If you realize, what I’m getting at is that I don’t want to be “punished” (in terms of lesser subsidy) because I use less gas than the average Indian household. I want the same subsidy, too, so what if I use less gas? Perhaps the subsidy can be given in the form of an unconditional cash transfer?

While on the topic, it is absurd that LPG and all other rations are at the household level, and not individual level. We use only 3 cylinders a year because we are a family of two. Why should we get the same amount of subsidy as (let’s say) a family of twelve? Given that soon we will have universal coverage under UID, the LPG subsidy regime can be modified as follows.

Each individual (from a newborn baby to an adult) will be eligible for two subsidized LPG cylinders a year. For every LPG connection you have, multiple Aadhaar numbers will be attached – this is the list of “dependents” on that particular connection, and the total subsidy is the number of Aadhaars attached times two. Notice that the reason we have the present subsidy regime is that the Aadhaar is a necessary condition for moving to a per capita subsidy regime! Just goes to show how public services can be completely reformed once Aadhaar gets implemented.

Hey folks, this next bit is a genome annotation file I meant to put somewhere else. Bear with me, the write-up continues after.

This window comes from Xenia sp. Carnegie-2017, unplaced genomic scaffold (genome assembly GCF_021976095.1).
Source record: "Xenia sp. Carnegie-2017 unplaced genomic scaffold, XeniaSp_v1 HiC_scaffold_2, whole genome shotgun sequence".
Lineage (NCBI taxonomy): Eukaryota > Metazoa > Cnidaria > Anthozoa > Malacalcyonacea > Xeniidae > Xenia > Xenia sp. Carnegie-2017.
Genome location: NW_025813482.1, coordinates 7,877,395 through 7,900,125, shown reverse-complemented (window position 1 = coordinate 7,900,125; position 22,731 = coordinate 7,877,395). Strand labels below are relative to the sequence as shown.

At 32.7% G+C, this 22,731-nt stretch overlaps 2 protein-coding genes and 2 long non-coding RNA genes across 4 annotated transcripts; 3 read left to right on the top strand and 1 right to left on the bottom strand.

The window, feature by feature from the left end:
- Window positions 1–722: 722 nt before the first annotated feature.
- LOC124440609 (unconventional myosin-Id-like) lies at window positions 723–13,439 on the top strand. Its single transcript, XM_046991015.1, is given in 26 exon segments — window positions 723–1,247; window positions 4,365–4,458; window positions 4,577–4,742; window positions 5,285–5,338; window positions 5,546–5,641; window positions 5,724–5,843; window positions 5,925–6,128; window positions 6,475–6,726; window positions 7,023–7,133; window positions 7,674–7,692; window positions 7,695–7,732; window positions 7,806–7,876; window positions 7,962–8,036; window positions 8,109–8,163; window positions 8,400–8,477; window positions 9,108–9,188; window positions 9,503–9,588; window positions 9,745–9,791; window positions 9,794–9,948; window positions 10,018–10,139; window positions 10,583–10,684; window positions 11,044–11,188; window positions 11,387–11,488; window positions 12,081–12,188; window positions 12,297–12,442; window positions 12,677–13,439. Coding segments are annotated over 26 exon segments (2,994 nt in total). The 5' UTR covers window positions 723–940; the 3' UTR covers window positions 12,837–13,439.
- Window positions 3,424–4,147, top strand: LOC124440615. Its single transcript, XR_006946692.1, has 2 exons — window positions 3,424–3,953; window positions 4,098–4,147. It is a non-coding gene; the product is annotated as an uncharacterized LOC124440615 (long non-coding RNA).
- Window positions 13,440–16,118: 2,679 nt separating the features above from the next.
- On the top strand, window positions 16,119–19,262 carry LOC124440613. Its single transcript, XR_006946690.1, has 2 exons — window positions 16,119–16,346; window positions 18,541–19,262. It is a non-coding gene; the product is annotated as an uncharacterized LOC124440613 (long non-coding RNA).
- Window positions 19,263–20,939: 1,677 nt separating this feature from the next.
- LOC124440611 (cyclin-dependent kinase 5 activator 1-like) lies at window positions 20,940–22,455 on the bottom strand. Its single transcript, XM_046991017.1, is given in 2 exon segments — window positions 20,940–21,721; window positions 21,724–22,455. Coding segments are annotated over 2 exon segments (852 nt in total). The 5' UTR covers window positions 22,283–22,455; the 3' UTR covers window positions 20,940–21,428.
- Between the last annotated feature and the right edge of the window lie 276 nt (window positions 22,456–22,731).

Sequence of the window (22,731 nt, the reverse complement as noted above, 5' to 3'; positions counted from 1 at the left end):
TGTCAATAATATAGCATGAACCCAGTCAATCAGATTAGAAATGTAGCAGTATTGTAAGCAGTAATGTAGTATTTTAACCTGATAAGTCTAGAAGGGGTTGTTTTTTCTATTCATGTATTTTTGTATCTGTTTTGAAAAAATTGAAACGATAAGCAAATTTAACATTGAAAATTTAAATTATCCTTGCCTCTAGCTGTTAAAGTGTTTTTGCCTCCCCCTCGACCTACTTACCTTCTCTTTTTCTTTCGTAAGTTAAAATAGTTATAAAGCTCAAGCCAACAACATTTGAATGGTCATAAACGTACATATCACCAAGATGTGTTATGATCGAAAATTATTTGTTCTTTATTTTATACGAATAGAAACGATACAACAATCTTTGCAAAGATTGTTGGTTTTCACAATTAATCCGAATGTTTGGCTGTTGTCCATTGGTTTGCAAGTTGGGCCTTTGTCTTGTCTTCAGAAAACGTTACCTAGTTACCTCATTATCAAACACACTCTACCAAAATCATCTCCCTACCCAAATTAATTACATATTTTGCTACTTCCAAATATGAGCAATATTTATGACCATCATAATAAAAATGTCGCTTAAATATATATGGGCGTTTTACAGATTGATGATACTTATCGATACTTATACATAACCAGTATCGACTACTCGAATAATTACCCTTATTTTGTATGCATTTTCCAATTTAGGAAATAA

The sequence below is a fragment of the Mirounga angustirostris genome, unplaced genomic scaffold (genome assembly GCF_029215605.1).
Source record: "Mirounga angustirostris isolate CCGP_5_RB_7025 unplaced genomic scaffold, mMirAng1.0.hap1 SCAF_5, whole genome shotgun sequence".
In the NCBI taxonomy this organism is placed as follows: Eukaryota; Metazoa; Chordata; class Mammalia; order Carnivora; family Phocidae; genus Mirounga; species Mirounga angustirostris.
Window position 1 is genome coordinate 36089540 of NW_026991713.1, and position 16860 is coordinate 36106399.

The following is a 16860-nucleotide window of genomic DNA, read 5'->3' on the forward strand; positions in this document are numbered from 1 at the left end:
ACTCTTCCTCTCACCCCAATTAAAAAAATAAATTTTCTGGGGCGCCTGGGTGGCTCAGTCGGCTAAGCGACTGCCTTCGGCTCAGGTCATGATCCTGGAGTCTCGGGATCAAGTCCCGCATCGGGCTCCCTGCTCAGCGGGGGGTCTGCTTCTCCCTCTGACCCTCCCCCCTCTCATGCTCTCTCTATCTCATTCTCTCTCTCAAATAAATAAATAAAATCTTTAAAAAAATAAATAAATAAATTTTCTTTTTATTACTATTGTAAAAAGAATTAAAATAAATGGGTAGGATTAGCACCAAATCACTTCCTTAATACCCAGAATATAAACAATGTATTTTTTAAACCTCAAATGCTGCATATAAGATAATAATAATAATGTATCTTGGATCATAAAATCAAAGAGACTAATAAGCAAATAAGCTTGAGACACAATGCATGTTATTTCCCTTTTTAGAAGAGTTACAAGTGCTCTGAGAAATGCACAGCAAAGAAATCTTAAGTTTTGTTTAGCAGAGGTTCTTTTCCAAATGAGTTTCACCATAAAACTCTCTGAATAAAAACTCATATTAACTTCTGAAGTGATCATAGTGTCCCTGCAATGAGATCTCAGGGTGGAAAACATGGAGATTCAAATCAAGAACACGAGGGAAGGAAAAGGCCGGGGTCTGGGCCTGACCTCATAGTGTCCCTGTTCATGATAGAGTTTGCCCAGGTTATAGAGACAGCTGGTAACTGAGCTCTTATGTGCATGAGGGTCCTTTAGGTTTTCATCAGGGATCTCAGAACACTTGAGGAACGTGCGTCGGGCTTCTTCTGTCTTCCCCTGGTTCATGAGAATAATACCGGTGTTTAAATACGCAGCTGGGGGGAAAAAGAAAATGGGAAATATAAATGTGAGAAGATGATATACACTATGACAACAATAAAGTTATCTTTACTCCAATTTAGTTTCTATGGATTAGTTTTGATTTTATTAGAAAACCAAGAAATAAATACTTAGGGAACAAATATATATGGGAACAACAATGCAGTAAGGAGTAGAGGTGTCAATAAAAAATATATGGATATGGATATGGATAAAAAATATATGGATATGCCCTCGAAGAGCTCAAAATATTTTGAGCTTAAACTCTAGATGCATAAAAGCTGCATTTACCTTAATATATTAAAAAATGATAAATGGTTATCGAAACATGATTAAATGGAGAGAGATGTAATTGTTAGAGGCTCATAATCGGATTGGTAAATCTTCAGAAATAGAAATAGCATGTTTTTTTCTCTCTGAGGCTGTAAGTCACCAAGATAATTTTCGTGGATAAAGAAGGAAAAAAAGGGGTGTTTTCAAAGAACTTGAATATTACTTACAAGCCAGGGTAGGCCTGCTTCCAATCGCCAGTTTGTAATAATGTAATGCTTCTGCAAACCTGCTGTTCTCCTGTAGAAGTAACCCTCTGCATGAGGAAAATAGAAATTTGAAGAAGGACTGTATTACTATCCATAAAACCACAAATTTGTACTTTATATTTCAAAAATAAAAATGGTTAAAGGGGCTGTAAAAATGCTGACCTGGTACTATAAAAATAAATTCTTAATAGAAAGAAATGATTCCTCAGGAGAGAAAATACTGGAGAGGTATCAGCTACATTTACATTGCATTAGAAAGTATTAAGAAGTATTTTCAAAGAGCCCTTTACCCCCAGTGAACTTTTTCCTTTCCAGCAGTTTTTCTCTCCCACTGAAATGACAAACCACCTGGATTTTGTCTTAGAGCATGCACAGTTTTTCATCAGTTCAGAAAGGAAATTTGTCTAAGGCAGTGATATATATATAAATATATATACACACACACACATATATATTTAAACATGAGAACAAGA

Compensating Teachers

This is yet another of those things which I’ve been thinking about and have been intending to write about for a long time but have never gotten down to it. Pinky wrote this excellent post on the topic today and that has got me thinking. To quote her,